The story of a boy who did not want to become a priest; the masterpiece of Romania’s greatest storyteller. Recollections from Childhood (original title in Romanian, Amintiri din copilărie) is a highly entertaining recount of the author’s idyllic childhood, disrupted by his parents’ ambitions to have him enter priesthood.
Mr. Stavrache unexpectedly becomes the owner of a fabulous, but ill-gotten fortune in this psychological thriller written by Romania’s greatest playwright, Ion Luca Caragiale.
Romanian Stories (Illustrated) is now available.
A collection of fifteen stories written by some of Romania’s best writers of the late 19th century, early 20th century period, translated by Lucy Byng, revised by Tiberian Press, illustrated by Francesca Ibba:
The Fairy of the Lake
The Easter Torch
(Ion Luca Caragiale)
At Manjoala’s Inn
(Ion Luca Caragiale)
Alexandru Lapushneanu, 1564–1569
The Dead Pool
Old Nichifor, the Impostor
(Ioan Alexandru Brătescu-Voinești)
Out in the World
The Bird of Ill Omen
(Ioan Alexandru Brătescu-Voinești)
(Barbu Ștefănescu Delavrancea)
The third book of the Comaneshteni Saga is now available.
As Romania enters the conflict between the Russian Empire and the Ottoman Empire to gain its independence, all the men of the Comaneshteanu family go to war. Mihai Comaneshteanu is forced to choose between two competing love interests.
The author, Duiliu Zamfirescu, has been called “the Romanian Tolstoy.” The Comaneshteni Saga was Romanian literature’s first novel series, and one of the most beloved. It offers the readers a unique, authentic glimpse into the life of the peasants and aristocrats of 19th century Romania.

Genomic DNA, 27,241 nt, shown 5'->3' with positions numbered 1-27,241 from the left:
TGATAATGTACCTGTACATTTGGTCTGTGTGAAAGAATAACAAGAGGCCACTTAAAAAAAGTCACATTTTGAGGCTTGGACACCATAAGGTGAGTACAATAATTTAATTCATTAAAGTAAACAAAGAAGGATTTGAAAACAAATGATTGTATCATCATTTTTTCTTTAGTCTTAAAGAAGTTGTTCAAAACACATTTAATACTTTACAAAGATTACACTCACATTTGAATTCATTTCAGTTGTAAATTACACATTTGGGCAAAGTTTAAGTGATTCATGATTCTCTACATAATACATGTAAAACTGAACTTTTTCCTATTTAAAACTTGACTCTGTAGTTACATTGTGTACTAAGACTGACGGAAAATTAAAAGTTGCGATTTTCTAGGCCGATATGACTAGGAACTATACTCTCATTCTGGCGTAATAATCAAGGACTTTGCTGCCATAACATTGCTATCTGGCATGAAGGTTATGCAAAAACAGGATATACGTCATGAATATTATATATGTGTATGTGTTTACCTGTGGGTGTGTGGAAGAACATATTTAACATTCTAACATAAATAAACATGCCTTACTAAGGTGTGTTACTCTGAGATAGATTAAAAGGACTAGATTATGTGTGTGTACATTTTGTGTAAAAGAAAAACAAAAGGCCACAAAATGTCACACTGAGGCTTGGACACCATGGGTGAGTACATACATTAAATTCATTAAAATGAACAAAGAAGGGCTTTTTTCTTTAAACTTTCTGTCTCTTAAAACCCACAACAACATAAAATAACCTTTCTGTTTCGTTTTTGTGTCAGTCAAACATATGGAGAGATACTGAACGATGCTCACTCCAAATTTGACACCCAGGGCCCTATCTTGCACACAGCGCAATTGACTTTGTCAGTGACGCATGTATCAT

The men were advancing in silence, carefully. The light of the fire which cast a wide red tinge; the eaves of a nearby cabin; the hills and the valleys; the ghostly gleam of the lamp—all these made the soldiers feel like they had reached the otherworld. Some felt they were dreaming; others felt like shouting. All gripped their rifles resolutely.
A hundred paces away from the cabin, the dog that had barked rushed furiously at them. A gunshot rang through the valleys, and the dog, pierced by a bullet, leaped up and fell dead. Instantly, another shot rang out from the Turkish side.
Without order or plan, the soldiers charged the cabin. In front of it there were two wooden stalls: they were both pulverized, and the sentinel was slain, trampled underfoot. At once, the roof was set on fire. The reed quickly burst into flames, crackling.
At the sight of the flames, a tremendous roar broke out from sixty chests on the bank of the ancient river. It seemed a terrible need to shout had gripped all those men, who had been forced to keep quiet for so long.
The cabin’s door still did not open. A sergeant struck it with the gunstock, and the door became unhinged. He was slammed to the ground on the spot, and at the same time three men, like three tigers, dashed from the cabin, shooting aimlessly and running. Two were killed as they ran, while another, caught alive, was lifted up and taken to the burning roof, in order to be thrown into the fire.
Everything had happened extraordinarily fast.
The major put his hand on the chest of one of the soldiers who wanted to throw the Turk into the fire: “Get back!” He realized it was the man with the dizziness on the other bank.
“Get back!” the major shouted again. “To the boats! Lieutenant Comaneshteanu! Form for march, single file!”
The Turk was tied up tightly and lifted up.
“Not a word!” the major repeated. “Lieutenant Milescu! Lead the advance. Comaneshteanu, are all the men accounted for?”
“I believe so, Major.”